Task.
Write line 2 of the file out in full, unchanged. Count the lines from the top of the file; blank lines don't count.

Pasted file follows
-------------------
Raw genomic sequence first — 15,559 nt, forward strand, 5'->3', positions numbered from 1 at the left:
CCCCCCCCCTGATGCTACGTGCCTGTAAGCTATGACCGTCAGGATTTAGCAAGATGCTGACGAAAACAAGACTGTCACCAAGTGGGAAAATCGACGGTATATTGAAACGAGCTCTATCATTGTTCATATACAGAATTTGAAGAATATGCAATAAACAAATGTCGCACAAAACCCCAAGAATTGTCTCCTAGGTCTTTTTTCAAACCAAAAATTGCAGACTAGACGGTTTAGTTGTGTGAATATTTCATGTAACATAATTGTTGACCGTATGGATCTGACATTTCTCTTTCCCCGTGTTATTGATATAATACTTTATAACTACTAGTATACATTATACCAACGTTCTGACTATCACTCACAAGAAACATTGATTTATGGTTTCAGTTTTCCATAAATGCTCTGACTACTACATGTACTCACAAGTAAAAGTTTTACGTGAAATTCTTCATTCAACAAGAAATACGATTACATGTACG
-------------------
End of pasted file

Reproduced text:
CCCCCCCCCTGATGCTACGTGCCTGTAAGCTATGACCGTCAGGATTTAGCAAGATGCTGACGAAAACAAGACTGTCACCAAGTGGGAAAATCGACGGTATATTGAAACGAGCTCTATCATTGTTCATATACAGAATTTGAAGAATATGCAATAAACAAATGTCGCACAAAACCCCAAGAATTGTCTCCTAGGTCTTTTTTCAAACCAAAAATTGCAGACTAGACGGTTTAGTTGTGTGAATATTTCATGTAACATAATTGTTGACCGTATGGATCTGACATTTCTCTTTCCCCGTGTTATTGATATAATACTTTATAACTACTAGTATACATTATACCAACGTTCTGACTATCACTCACAAGAAACATTGATTTATGGTTTCAGTTTTCCATAAATGCTCTGACTACTACATGTACTCACAAGTAAAAGTTTTACGTGAAATTCTTCATTCAACAAGAAATACGATTACATGTACG